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Another day in Tobruk
12th September 1941: No change for the besieged forces - photographed this day
In Tobruk little had changed in the constant battle of attrition. At this stage the Australian forces were being withdrawn, replaced by the Polish Brigade.
Geoffrey Nowland, besieged in Tobruk, was unable to write his diary for several days due to the bombing. It was not until the 15th that he was to record a very vivid impression of his experiences in the preceding days:
One's ear soon becomes finely attuned to the characteristic sound of a bomber's engines, and even during sleep one's subconscious mind is ever on the alert, for I have found that the barely audible note of a distant raider's engines is sufficients to summon wakefulness, which invariably anticipates the ear-splitting detonations of our biggest anti-aircraft batteries, quite a considerable distance away.
During the day we invariably receive warning of approaching raiders by the firing of the ever watchful long-range anti-aircraft batteries. Soon the uneven throb of a twin engined diesel becomes distinctly audible and the tiny shell puffs incredibly high in the heavens unerringly locate a gnat far above the clouds.
Suddenly between the dogged banging of the guns am unmistakable sound becomes audible and rapidly increases, the sound of rushing wind as of a rapidly approaching express train - probably the most dreaded sound of all the varied repertoire of battle noises, the sound of descending bombs.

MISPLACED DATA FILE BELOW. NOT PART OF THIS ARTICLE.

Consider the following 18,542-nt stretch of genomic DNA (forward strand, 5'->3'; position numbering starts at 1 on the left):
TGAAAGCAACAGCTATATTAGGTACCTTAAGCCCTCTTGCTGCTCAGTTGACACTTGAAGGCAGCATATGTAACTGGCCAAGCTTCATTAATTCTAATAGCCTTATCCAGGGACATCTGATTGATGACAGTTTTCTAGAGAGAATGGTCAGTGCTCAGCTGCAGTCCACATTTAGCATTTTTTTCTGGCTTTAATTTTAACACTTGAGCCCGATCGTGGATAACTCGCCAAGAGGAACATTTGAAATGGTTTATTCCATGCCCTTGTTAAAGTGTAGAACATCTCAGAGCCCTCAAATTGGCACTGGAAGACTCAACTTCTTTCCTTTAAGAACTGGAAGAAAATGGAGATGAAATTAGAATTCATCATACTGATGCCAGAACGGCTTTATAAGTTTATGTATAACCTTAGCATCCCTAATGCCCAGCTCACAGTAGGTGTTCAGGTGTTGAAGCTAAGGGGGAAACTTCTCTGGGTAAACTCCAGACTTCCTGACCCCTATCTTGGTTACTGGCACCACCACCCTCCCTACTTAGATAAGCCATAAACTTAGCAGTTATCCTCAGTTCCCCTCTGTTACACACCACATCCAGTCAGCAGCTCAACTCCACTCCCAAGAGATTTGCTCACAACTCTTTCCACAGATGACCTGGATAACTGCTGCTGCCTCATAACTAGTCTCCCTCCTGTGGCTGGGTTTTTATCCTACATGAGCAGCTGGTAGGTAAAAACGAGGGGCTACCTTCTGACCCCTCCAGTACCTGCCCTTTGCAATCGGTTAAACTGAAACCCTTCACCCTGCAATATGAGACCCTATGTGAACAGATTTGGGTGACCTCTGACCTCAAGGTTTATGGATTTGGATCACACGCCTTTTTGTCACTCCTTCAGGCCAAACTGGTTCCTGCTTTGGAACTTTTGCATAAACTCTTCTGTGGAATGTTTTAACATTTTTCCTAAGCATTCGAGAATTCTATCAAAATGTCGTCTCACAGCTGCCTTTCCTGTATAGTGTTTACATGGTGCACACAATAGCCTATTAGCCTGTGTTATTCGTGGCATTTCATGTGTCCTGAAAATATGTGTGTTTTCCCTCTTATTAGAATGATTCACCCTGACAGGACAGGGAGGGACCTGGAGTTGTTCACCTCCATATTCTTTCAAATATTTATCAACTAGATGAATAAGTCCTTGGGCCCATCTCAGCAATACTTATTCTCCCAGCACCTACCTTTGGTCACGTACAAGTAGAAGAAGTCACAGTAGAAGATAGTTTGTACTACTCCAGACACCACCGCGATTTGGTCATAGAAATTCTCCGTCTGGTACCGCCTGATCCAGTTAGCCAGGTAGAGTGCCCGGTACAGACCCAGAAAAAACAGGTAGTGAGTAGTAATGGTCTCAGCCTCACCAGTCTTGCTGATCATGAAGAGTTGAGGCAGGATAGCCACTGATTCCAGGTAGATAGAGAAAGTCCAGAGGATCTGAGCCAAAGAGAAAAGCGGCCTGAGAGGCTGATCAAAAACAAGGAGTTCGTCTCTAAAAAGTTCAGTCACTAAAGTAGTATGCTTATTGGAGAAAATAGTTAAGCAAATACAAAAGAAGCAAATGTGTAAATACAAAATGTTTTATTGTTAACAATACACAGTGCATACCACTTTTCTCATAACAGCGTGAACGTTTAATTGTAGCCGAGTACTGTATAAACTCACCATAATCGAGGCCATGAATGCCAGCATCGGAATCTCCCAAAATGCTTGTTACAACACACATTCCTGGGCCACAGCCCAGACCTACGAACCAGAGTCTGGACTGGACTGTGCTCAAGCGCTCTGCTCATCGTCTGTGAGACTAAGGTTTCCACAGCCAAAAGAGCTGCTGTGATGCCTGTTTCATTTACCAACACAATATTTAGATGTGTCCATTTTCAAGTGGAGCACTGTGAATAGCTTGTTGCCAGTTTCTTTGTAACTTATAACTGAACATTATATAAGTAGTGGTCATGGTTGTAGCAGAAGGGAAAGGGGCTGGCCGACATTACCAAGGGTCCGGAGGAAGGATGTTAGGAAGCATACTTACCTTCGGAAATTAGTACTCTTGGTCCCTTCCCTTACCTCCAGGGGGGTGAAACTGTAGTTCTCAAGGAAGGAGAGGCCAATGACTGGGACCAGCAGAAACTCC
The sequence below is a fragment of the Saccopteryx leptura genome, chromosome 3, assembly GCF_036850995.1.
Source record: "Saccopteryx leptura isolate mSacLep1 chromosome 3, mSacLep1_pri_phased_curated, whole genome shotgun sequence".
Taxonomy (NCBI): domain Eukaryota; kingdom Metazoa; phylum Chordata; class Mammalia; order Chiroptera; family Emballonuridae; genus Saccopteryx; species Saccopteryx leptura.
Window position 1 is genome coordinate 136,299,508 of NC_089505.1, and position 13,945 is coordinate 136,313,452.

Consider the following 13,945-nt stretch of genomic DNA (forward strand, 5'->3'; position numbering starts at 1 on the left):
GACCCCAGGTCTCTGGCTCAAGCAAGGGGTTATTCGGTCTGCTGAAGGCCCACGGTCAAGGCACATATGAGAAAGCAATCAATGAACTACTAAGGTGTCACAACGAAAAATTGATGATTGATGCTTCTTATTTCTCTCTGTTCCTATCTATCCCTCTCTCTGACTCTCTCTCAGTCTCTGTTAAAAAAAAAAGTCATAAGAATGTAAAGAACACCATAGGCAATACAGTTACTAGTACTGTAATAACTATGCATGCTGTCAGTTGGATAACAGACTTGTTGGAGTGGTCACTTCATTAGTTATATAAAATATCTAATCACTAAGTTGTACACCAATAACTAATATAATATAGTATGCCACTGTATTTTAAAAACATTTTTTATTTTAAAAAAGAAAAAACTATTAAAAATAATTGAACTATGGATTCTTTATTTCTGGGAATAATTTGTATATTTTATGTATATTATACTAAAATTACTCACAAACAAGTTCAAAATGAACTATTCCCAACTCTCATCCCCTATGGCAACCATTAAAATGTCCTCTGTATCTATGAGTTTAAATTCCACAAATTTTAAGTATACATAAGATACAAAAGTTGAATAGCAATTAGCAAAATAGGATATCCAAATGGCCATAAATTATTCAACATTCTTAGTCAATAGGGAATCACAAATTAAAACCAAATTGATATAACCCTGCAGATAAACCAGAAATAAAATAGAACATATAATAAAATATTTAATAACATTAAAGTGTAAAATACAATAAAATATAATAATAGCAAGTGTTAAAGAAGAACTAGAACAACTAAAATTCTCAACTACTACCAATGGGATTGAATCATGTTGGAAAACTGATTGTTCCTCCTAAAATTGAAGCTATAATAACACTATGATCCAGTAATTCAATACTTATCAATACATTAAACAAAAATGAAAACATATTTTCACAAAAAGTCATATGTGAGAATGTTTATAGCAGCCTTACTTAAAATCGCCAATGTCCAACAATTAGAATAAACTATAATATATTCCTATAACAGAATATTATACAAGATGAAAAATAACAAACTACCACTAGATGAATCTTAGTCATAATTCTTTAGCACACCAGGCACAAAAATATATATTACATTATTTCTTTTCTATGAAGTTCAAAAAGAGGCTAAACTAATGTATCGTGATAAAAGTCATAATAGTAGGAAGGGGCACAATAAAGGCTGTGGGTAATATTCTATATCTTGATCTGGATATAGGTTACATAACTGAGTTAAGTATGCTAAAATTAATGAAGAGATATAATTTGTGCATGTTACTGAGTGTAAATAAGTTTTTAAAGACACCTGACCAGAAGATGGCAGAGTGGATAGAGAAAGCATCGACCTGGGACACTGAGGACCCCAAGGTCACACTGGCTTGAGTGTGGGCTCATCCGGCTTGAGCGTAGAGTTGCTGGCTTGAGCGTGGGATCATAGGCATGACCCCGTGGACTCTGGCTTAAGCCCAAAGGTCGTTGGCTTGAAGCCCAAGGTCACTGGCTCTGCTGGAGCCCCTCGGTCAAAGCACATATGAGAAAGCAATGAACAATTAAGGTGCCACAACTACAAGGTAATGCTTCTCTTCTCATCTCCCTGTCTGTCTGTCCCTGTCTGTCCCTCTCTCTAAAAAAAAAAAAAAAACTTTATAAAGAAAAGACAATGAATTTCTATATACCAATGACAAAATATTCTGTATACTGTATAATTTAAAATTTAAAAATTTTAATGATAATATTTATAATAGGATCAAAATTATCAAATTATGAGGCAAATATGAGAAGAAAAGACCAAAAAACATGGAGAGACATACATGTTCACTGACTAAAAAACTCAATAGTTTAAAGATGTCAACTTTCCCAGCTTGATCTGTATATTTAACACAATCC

‘We have, as a rule, five or six seconds to get below ground level before the WHOOSH, CRACK, repeated in rapid succession perhaps nine or ten times; each detonation louder than the preceding one if the bomb string happens to be headed in our direction; accompanied by a sharp blast and the whirr of shrapnel.’
We have, as a rule, five or six seconds to get below ground level before the WHOOSH, CRACK, repeated in rapid succession perhaps nine or ten times; each detonation louder than the preceding one if the bomb string happens to be headed in our direction; accompanied by a sharp blast and the whirr of shrapnel.
The huge demolition bombs have a terrific detonation and concussion, but fortunately I have not experienced them at very close quarters.
After the last explosion we count a few seconds for safety and wait until the whine of the diving plane has receded far enough, then sit up hopefully to watch the pursuing ack'ack' shellbursts and tracers, note with relief that all of our boys are unharmed, wipe the sweat from our brows, compare notes and then promptly dismiss it from mind.
It is all in a day's work at Tobruk.1